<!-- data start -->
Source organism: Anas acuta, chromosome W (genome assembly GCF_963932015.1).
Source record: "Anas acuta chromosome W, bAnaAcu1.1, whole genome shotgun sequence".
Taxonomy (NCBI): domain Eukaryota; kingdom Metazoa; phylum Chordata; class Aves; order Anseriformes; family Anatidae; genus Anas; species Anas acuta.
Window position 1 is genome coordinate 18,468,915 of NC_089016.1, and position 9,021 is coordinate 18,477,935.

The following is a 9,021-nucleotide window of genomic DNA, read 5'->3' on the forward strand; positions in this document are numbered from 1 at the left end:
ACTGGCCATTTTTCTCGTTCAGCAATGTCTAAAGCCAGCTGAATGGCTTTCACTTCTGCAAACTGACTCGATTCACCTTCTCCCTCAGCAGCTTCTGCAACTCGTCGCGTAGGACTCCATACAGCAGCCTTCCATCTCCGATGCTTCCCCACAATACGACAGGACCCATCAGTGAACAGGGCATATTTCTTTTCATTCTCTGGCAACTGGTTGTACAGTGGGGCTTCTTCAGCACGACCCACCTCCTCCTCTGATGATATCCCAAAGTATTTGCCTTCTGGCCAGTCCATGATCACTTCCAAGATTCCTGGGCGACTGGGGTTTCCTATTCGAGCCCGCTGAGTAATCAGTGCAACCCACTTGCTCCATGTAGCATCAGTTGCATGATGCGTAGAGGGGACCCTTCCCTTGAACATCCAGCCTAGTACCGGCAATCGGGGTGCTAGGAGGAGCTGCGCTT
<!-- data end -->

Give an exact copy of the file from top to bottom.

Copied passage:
Source organism: Anas acuta, chromosome W (genome assembly GCF_963932015.1).
Source record: "Anas acuta chromosome W, bAnaAcu1.1, whole genome shotgun sequence".
Taxonomy (NCBI): domain Eukaryota; kingdom Metazoa; phylum Chordata; class Aves; order Anseriformes; family Anatidae; genus Anas; species Anas acuta.
Window position 1 is genome coordinate 18,468,915 of NC_089016.1, and position 9,021 is coordinate 18,477,935.

The following is a 9,021-nucleotide window of genomic DNA, read 5'->3' on the forward strand; positions in this document are numbered from 1 at the left end:
ACTGGCCATTTTTCTCGTTCAGCAATGTCTAAAGCCAGCTGAATGGCTTTCACTTCTGCAAACTGACTCGATTCACCTTCTCCCTCAGCAGCTTCTGCAACTCGTCGCGTAGGACTCCATACAGCAGCCTTCCATCTCCGATGCTTCCCCACAATACGACAGGACCCATCAGTGAACAGGGCATATTTCTTTTCATTCTCTGGCAACTGGTTGTACAGTGGGGCTTCTTCAGCACGACCCACCTCCTCCTCTGATGATATCCCAAAGTATTTGCCTTCTGGCCAGTCCATGATCACTTCCAAGATTCCTGGGCGACTGGGGTTTCCTATTCGAGCCCGCTGAGTAATCAGTGCAACCCACTTGCTCCATGTAGCATCAGTTGCATGATGCGTAGAGGGGACCCTTCCCTTGAACATCCAGCCTAGTACCGGCAATCGGGGTGCTAGGAGGAGCTGCGCTT